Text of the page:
(Dr Bardsley) Preserving the environment is serving their interests because it is recognised in most publications—

  131. I am sure we all agree with that but if, in pursuit of wildlife objectives, £1.5 billion is spent on the waterways, £180 million of that comes to the British Waterway Board. 80 per cent of that is coming from the private sector people pursuing their leisure activities. If by accident you drive those people away, that would not serve your purposes, would it?
  (Dr Bardsley) I do not believe it would drive those people away. A strategic planning overview would ensure that you were not loading the costs directly onto boaters. That would not be fair. It would not serve our interests but we are not convinced that the system as it stands is clear.

  132. In any consideration of further regulation of rules about wildlife trusts, we would have to bear in mind that this would need sustained leisure use of the inland waterways?
  (Dr Bardsley) Sustained, yes.

Mr Bennett

  133. English Nature are fairly relaxed about significant new water transfer. The Wildlife Trusts think that it is a disaster. Could you elaborate on that a little bit?
  (Mr Withrington) I do not think English Nature is relaxed. We have not seen specific proposals yet and any proposals have to be studied in view of possible impacts from things like spreading of alien species of plants and signal crayfish, which carry crayfish plague. Canals are a very important refuge for our native crayfish. As far as the impact on the canal system is concerned, we think that an amount of clean water coming through the system would probably be beneficial to the canals. Again, you have to question whether this transfer of water is needed in the first place.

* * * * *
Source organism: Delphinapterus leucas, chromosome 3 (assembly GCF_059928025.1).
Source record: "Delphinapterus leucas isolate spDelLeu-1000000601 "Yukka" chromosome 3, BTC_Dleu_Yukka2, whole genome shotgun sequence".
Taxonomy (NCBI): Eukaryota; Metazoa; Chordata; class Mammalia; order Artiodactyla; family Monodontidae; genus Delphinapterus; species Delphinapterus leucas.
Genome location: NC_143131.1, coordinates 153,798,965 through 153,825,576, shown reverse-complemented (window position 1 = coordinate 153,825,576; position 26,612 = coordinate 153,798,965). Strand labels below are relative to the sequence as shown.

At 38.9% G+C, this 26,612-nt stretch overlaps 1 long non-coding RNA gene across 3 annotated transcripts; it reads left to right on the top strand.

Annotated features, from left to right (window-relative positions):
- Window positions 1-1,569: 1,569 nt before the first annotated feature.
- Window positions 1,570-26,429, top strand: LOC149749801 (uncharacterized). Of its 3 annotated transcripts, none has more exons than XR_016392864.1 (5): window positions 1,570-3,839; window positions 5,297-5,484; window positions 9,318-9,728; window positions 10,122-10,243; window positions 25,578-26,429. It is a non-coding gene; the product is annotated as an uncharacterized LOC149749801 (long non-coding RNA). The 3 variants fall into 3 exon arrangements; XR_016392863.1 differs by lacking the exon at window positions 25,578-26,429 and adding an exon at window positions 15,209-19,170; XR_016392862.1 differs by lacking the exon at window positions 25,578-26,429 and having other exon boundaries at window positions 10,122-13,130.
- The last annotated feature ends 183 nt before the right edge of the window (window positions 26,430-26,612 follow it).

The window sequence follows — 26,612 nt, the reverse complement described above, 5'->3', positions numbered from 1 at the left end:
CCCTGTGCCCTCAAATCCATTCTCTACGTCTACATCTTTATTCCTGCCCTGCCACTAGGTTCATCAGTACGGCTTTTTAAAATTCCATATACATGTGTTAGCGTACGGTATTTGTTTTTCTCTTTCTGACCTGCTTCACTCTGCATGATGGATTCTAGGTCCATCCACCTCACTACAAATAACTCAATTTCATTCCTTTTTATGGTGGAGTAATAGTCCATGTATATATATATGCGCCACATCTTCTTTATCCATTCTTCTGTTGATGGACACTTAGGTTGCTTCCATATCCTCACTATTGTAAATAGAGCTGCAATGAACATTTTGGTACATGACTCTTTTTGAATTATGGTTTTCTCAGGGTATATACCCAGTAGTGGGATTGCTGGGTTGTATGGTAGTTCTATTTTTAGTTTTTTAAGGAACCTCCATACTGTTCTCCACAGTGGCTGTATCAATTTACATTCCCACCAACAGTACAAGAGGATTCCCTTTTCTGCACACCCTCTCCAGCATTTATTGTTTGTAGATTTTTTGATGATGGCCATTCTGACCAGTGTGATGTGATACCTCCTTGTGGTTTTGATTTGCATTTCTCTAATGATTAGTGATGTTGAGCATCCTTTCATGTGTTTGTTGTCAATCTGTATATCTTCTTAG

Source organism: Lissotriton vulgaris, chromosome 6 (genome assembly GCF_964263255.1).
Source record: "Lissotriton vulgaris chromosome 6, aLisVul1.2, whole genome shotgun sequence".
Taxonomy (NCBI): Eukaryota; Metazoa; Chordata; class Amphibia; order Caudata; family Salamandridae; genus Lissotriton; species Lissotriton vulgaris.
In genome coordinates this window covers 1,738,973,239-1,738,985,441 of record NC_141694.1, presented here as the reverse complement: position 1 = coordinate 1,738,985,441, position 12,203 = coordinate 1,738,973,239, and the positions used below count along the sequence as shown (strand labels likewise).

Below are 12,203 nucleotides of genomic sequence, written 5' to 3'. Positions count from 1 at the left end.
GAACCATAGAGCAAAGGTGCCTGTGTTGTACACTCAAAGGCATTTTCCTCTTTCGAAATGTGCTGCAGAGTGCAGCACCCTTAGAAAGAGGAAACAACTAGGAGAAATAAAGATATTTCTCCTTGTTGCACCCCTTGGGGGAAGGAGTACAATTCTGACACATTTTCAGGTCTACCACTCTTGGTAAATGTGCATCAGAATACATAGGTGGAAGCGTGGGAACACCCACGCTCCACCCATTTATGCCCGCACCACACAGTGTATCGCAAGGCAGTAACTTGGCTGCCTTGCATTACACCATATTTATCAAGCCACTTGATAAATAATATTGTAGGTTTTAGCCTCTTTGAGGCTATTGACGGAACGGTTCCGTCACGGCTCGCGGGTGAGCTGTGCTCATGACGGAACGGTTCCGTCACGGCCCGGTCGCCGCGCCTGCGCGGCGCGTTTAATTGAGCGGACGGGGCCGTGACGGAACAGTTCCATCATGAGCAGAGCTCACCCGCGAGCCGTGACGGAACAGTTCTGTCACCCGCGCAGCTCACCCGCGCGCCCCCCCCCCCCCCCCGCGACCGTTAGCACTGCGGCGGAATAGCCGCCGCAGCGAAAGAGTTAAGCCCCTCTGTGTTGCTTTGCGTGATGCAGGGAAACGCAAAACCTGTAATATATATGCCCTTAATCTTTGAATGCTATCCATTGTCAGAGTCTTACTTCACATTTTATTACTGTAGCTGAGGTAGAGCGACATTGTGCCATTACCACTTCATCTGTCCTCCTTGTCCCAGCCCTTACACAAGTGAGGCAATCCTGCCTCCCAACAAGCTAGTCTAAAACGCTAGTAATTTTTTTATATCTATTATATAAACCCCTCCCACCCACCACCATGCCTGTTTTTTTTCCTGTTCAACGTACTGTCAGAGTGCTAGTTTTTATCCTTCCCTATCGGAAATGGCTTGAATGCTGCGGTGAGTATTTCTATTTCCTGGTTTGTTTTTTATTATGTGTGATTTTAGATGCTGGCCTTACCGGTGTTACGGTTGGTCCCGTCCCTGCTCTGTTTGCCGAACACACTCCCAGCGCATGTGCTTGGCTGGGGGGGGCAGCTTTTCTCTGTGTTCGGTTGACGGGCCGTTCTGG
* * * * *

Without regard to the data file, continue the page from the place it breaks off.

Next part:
134. Not at the moment, presumably.
  (Mr Withrington) Certainly not this week. We do not say that it is necessarily going to cause major environmental impacts. It just depends how the schemes are put forward. An environmental study has to be undertaken before any capital investment in infrastructure is made to transfer water.
  (Mr Cunningham) The Wildlife Trusts response comes very much from the decision from the various consultations that have been taking place on the proposed Water Bill which may or may not be with us shortly. The idea of water transfer is fairly old hat. It is trotted out every time there is a drought. It very much belongs to the predict and provide model of water resources engineering, where you look to see what you think people will be using.